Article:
From 1967 until 1973 NASA employed the services of Raymond Loewy, a legendary figure in the design world. Loewy’s firm produced over 3000 designs for NASA during this time. And everything they produced for the space agency would fit perfectly in Stanley Kubrick’s 2001: A Space Odyssey — like the Loewy space taxi pictured above.
Loewy is best known for his work designing earthbound objects, from trains to the iconic Coke bottle to the livery that still decorates Air Force One. But during those six years, the employees at Loewy’s design firm served as “habitability consultants” to NASA with the hope of making projects like America’s first space station Skylab (in orbit from 1973-1979) more human-friendly. Not all of their ideas were terribly practical, but they helped define the space design agenda for decades to come.
Below, we see one of Loewy’s full-scale mock-ups for an “artificial-G, shuttle-compatible space station interior” courtesy of NASA.
“Prior to Skylab, NASA designed its vehicles like aircraft cockpits, where providing basic life support was the guiding principle,” the new book Milestones of Space, edited by Michael J. Neufeld, explains. “Engineers at the NASA Marshall Center in Hunstville, Alabama, saw no need for amenities; instead, they stressed functionality and reliability.”
But people like NASA’s George Mueller and the contractor Martin Marietta (who were actually responsible for bringing Loewy into the fold) understood that if regular humans who weren’t fighter pilots and astronauts were to ever go into space, things would have to be designed a bit more posh.
The stated goal of bringing on Loewy was to “help insure the psycho-physiology, safety and comfort of the astronauts”. And even though some of the designs were too wild for the time (many of them having to do with space constraints and practicalities) they helped NASA consider new ways to make humans more comfortable in the cold, alienating confines of space vehicles.
If you’re a fan, you can read Loewy’s 1973 report [PDF] to NASA on designs for space shuttles and stations. The images and ideas evoke the space age futurism of the late 1960s and ’70s perhaps better than any other official report produced for NASA. Loewy’s work helped bridge the gap between science fiction and science fact, bringing a mod-sensibility to the agency.
From the 2006 paper Psychological Factors Associated With Habitat Design For Planetary Mission Simulators, on how Loewy set human-centric design priorities for NASA:
This marked an official recognition by NASA, of the fact that spacecraft architecture and design can significantly influence crew health and behaviour. Assisted by a substantial design team, Loewy devised means of promoting both sociability and privacy among astronauts on Skylab missions, argued for the inclusion of a viewing porthole, and suggested ways of handling nutrition, hygiene and elimination in weightlessness. This allowed the astronauts to have a view of earth while in space and grant physiological support. Loewy also installed a triangular table in the Skylab wardroom, so that, as he put it, ‘no man from the three-person crew could be at its head.’ He felt that in a three-man crew it was vital that no man, however unconsciously, should dominate the others.The Skylab wardroom table is not only demonstrative of the Loewy’s concerns for ‘habitability’, but also of its ‘psychological’ and ‘social’ implications for the crew that design brings. Loewy and his team, supported by Muller, put the spotlight on the fact that ‘Habitat Design Matters’. Due their efforts, not only did habitability make its way in to the NASA human spaceflight vocabulary, but also psychology, architecture, industrial design, and human factors.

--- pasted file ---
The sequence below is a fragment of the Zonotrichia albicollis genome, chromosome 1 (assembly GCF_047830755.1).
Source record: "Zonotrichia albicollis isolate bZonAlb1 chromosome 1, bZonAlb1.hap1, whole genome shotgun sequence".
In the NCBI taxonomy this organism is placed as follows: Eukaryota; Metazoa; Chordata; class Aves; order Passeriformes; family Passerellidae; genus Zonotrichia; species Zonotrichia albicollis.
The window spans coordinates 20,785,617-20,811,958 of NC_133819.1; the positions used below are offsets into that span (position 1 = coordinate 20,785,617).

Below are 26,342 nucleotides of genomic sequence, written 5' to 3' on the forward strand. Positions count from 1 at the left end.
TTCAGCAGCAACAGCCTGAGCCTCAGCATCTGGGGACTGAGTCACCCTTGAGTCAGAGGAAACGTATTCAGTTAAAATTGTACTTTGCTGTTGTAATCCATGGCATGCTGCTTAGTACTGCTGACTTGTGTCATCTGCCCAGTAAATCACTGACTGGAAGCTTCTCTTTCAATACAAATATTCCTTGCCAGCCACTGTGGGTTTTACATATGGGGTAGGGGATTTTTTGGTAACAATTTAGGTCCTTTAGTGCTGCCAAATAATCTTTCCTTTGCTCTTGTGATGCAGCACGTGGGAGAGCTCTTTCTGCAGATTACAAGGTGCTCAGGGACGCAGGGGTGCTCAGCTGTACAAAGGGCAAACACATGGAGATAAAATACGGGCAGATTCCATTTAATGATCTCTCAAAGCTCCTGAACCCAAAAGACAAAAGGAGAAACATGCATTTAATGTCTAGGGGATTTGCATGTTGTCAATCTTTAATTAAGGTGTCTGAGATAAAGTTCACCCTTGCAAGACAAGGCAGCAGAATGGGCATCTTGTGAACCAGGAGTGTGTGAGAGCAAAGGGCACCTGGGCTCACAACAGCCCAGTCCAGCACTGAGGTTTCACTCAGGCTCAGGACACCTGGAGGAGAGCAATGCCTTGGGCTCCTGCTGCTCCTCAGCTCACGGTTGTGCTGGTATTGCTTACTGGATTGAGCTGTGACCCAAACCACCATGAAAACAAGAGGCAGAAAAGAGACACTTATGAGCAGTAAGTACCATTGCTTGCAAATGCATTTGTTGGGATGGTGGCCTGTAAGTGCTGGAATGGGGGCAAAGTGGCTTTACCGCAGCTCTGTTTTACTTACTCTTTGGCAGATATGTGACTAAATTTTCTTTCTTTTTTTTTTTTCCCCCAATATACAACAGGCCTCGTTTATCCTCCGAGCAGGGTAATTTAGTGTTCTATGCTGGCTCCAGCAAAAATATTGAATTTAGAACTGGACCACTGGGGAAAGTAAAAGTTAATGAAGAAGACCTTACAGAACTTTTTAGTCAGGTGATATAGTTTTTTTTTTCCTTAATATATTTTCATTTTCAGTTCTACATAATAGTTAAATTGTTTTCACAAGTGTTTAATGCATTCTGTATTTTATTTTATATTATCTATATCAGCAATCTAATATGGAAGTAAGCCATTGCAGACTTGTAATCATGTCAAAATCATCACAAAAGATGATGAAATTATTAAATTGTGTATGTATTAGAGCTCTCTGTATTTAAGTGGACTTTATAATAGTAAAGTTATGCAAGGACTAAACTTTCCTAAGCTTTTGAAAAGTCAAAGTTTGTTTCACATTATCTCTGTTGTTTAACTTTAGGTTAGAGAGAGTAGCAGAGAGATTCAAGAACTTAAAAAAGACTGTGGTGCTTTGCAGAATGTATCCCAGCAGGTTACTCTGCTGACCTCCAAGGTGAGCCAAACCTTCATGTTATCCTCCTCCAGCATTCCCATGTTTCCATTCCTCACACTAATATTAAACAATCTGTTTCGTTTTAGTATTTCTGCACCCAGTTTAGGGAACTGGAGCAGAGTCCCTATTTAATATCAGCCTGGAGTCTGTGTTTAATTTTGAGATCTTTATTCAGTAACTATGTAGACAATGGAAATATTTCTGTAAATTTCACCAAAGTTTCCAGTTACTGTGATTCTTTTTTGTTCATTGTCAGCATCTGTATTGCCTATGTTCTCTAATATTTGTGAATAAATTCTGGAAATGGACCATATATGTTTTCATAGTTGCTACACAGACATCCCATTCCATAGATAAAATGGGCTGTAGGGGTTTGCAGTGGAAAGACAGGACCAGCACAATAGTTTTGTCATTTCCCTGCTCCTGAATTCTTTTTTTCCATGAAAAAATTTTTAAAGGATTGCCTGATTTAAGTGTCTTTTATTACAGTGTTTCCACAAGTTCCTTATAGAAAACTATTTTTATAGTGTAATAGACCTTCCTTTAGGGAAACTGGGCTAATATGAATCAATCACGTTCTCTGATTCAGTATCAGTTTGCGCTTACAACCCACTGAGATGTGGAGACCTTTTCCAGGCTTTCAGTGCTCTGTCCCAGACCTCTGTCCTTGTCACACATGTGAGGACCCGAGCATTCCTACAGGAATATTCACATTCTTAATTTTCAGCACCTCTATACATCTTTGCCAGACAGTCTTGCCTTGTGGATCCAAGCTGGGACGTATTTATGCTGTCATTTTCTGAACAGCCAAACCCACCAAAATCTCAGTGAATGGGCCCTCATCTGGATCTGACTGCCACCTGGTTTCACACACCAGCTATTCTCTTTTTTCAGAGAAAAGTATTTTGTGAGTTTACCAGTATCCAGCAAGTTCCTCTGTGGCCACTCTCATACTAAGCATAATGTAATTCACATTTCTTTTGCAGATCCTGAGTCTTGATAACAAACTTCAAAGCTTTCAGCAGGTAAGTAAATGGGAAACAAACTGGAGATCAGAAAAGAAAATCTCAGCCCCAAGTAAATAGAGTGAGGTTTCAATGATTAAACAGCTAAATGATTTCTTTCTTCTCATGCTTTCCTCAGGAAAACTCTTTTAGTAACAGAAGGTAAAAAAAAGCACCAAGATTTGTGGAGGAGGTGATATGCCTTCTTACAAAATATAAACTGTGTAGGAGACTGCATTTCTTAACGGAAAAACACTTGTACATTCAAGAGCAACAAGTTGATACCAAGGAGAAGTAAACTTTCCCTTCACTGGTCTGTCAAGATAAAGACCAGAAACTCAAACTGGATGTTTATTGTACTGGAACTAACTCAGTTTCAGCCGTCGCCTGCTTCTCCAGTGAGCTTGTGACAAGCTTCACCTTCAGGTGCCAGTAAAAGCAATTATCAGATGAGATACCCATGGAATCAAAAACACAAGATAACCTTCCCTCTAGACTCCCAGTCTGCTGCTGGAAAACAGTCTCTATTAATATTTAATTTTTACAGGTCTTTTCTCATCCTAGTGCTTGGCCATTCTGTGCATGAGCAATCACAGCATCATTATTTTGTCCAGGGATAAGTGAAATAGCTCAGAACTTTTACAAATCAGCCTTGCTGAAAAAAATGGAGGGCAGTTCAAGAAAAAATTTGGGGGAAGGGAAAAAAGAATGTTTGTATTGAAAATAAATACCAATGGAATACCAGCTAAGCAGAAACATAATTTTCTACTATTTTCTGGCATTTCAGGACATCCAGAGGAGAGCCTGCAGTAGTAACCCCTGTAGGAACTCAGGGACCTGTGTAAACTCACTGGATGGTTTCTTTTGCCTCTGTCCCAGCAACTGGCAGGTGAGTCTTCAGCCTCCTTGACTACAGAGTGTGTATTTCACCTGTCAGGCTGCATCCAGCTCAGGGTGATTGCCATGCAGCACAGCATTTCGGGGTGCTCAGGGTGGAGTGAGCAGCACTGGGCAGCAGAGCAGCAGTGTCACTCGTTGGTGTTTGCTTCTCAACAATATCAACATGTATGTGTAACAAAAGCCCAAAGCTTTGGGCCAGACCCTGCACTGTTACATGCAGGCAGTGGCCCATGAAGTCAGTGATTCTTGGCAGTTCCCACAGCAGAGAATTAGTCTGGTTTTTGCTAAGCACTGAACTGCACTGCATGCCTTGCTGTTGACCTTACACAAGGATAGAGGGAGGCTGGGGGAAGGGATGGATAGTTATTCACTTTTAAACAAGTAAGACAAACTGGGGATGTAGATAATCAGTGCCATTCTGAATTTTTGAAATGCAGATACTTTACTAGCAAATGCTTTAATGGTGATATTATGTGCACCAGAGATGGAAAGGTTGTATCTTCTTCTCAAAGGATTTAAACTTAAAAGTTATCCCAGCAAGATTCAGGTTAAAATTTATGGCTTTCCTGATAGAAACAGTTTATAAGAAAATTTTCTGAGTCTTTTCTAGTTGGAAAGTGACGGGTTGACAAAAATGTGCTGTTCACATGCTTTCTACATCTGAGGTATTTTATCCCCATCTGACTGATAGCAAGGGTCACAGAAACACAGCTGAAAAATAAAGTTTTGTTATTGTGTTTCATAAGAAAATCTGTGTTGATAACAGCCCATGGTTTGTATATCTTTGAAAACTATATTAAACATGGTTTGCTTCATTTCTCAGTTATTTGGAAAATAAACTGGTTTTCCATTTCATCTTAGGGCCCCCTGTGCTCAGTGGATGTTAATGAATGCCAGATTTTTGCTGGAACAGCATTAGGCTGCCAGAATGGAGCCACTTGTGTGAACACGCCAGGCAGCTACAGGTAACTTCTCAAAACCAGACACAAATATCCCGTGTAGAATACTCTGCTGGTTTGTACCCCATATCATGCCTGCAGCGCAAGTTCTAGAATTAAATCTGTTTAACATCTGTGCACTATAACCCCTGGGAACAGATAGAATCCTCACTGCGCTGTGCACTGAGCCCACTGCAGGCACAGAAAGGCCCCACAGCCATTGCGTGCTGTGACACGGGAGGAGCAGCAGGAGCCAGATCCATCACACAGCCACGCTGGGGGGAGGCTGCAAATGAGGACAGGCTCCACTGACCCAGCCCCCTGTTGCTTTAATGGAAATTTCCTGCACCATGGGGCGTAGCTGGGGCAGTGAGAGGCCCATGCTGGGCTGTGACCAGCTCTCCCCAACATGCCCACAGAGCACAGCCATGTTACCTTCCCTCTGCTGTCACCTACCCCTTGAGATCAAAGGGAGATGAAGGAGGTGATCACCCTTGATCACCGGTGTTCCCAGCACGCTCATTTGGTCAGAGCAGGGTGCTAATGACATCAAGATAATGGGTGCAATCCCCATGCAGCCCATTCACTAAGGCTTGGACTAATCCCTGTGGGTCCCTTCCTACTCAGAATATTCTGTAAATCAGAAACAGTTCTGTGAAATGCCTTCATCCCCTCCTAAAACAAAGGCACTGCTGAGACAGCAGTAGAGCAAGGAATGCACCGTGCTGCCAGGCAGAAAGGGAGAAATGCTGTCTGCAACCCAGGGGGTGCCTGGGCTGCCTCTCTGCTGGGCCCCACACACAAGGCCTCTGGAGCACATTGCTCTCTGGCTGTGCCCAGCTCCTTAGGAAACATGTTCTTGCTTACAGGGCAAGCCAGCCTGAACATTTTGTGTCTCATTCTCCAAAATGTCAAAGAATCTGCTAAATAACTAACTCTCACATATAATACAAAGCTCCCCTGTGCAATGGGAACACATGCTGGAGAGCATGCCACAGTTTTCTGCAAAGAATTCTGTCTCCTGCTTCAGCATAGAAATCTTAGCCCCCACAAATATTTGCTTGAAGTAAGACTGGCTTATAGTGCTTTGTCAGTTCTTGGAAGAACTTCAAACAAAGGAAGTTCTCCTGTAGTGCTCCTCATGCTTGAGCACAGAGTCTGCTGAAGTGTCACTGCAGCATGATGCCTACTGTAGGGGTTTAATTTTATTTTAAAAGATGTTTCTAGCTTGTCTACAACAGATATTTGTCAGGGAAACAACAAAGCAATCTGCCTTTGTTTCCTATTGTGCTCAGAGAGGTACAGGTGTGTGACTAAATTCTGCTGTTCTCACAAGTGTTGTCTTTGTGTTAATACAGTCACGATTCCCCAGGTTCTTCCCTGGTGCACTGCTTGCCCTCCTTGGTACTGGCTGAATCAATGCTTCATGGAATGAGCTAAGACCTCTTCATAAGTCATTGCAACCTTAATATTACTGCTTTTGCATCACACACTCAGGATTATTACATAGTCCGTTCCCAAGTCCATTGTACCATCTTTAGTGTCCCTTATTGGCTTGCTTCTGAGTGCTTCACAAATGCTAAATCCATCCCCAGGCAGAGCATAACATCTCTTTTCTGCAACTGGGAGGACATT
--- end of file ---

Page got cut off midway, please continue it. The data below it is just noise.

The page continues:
Loewy was certainly best known for his designs for Coca-Cola, Studebaker and Shell, but he should also be remembered for his tremendous contributions to NASA. If only for giving us a peek at the glorious space-bound future that never was — even if they weren’t really appreciated in his lifetime.
“Loewy’s contributions to the space program were eventually acknowledged by many at NASA, and he further tightened his bond with the agency when he served as the habitability consultant for the Space Shuttle and the International Space Station,” explains the book Milestones of Space. “He not only laid a foundation for the future design of space stations, he envisioned an approaching reality when men and women could comfortably live and work in the vacuum of space.”
Pictures: NASA spacecraft by Raymond Loewy via Brendan Cormier; full scale mock-up of a space station interior via NASA; NASA Saturn Five Space Station sketch via LA Times; food management compartment via 1973 NASA report